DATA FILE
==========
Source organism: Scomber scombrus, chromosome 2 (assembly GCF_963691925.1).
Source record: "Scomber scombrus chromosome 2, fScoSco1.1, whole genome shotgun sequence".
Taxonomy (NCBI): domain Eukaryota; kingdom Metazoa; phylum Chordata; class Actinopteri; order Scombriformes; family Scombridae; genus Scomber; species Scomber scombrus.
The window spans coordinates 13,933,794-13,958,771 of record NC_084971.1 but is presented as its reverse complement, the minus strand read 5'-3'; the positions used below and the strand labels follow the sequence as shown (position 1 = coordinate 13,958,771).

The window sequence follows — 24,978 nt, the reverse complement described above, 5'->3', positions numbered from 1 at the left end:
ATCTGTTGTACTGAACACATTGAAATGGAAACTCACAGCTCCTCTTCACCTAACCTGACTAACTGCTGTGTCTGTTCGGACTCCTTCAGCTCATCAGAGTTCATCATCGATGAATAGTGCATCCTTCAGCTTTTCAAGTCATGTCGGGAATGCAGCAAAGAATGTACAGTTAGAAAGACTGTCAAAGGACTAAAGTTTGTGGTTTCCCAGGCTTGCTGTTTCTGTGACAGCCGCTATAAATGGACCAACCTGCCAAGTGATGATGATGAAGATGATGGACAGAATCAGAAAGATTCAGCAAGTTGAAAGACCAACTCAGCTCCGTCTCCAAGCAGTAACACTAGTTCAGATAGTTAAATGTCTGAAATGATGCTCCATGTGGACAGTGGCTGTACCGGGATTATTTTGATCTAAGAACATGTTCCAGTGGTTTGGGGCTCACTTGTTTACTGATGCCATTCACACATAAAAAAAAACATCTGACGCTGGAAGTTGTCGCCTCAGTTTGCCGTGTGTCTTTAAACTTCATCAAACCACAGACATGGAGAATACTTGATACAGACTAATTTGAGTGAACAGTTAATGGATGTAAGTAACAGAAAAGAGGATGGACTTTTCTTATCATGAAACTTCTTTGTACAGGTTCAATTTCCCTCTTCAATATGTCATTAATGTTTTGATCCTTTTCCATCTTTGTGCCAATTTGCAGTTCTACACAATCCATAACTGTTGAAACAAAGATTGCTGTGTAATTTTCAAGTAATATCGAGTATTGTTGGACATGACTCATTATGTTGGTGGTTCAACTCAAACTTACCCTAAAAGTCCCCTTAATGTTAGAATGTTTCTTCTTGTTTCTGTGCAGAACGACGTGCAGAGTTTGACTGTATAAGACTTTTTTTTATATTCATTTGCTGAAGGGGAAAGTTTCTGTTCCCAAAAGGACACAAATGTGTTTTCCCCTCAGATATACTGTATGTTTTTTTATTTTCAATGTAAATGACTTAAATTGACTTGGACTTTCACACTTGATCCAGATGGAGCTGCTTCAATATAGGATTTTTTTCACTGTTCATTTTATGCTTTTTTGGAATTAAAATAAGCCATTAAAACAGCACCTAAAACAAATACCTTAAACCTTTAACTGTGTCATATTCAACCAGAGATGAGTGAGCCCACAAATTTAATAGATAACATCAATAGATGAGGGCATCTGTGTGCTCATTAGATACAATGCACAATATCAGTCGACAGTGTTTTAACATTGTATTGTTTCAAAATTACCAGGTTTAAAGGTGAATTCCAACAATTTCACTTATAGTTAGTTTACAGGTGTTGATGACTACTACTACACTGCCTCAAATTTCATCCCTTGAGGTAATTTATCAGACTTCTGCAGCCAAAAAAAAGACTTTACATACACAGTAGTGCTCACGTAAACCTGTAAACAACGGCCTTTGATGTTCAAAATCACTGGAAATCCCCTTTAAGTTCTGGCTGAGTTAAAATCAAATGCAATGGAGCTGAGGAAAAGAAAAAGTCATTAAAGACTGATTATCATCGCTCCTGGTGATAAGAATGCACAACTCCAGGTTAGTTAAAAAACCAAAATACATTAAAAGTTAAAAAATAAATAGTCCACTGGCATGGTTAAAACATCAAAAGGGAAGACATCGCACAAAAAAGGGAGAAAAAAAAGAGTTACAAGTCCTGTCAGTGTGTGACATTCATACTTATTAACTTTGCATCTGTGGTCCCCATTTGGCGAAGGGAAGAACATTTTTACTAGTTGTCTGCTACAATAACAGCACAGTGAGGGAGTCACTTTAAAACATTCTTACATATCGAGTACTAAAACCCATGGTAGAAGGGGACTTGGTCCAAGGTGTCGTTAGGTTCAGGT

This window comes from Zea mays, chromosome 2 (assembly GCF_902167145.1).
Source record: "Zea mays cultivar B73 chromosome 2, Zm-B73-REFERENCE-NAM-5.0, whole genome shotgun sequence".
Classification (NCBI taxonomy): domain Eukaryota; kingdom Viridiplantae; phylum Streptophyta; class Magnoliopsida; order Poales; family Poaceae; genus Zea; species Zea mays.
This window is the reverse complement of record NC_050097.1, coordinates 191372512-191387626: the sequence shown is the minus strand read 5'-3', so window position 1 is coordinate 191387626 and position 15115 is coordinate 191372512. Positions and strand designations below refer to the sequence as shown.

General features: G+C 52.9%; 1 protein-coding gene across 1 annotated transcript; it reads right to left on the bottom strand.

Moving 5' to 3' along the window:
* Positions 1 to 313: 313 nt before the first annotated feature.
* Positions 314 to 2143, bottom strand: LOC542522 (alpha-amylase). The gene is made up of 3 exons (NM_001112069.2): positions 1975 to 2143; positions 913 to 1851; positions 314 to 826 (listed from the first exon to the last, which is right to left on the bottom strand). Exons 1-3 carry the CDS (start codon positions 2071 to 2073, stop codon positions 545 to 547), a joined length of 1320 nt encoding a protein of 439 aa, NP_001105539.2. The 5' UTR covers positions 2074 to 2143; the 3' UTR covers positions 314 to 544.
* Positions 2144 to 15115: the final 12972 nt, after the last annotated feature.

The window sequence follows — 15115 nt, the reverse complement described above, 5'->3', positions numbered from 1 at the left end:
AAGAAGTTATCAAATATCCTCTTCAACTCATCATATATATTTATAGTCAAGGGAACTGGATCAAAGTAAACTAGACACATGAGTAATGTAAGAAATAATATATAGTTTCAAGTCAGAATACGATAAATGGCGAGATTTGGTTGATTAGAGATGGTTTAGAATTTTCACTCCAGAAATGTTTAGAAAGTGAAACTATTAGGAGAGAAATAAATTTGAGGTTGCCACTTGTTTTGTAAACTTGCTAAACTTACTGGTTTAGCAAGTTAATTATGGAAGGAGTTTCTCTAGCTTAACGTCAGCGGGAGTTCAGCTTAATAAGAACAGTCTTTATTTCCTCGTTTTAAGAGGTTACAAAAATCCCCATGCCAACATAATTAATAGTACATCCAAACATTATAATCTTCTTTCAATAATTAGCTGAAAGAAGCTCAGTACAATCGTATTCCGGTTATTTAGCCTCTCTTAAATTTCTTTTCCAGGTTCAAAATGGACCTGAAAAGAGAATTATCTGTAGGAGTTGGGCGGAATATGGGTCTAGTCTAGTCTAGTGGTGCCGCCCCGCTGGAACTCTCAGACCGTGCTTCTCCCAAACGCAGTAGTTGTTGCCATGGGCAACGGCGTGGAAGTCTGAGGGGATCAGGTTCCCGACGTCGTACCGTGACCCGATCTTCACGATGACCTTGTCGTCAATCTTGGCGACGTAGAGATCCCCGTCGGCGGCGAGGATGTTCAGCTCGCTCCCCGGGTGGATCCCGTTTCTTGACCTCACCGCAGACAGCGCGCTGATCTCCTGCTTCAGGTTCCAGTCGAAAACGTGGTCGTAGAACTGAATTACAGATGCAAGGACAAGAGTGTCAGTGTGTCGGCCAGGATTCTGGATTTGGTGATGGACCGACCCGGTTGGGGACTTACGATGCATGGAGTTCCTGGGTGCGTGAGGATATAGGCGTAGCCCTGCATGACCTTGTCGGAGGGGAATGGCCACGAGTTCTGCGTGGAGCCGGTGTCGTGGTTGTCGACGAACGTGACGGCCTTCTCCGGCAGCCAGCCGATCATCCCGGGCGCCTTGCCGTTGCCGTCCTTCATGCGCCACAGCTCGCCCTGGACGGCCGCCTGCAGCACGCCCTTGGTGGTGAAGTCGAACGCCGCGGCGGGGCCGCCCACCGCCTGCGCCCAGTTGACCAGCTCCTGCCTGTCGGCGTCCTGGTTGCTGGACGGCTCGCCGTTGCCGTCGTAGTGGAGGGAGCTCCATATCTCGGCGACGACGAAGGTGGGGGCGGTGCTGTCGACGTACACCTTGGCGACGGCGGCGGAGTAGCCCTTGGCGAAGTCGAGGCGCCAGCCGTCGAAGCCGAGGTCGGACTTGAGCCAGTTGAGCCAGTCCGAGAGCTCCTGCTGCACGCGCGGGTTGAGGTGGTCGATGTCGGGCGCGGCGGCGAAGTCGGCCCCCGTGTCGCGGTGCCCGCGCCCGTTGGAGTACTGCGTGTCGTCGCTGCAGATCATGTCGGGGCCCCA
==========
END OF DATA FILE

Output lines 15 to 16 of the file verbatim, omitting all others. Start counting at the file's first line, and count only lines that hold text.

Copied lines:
* Positions 2144 to 15115: the final 12972 nt, after the last annotated feature.

The window sequence follows — 15115 nt, the reverse complement described above, 5'->3', positions numbered from 1 at the left end: